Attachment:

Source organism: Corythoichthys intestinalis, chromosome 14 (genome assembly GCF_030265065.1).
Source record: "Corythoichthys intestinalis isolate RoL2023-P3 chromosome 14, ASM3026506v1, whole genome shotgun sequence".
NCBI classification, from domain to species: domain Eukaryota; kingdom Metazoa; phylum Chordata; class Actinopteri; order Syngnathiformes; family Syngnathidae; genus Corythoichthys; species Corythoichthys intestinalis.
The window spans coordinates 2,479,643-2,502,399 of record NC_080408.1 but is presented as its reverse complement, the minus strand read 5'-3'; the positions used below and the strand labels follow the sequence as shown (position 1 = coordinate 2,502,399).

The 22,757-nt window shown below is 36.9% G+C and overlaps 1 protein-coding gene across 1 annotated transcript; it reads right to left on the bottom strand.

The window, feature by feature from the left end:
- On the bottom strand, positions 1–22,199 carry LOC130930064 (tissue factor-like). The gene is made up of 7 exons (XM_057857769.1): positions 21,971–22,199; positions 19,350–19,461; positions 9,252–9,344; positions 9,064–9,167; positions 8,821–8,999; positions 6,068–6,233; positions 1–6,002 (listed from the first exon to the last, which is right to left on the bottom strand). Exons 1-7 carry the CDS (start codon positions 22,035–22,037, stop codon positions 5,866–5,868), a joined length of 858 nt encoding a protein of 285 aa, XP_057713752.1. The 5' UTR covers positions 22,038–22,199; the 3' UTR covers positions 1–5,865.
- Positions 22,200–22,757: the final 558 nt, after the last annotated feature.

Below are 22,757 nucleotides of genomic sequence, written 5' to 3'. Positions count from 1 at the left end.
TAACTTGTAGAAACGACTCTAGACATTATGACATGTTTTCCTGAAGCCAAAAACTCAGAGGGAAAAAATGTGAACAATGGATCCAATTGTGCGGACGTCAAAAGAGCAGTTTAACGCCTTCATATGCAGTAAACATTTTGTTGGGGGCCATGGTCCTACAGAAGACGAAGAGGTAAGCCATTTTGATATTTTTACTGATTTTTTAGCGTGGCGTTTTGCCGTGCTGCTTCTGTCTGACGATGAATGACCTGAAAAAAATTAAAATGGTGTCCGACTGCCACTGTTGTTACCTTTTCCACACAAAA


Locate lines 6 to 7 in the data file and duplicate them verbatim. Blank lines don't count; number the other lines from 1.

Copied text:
The window, feature by feature from the left end:
- On the bottom strand, positions 1–22,199 carry LOC130930064 (tissue factor-like). The gene is made up of 7 exons (XM_057857769.1): positions 21,971–22,199; positions 19,350–19,461; positions 9,252–9,344; positions 9,064–9,167; positions 8,821–8,999; positions 6,068–6,233; positions 1–6,002 (listed from the first exon to the last, which is right to left on the bottom strand). Exons 1-7 carry the CDS (start codon positions 22,035–22,037, stop codon positions 5,866–5,868), a joined length of 858 nt encoding a protein of 285 aa, XP_057713752.1. The 5' UTR covers positions 22,038–22,199; the 3' UTR covers positions 1–5,865.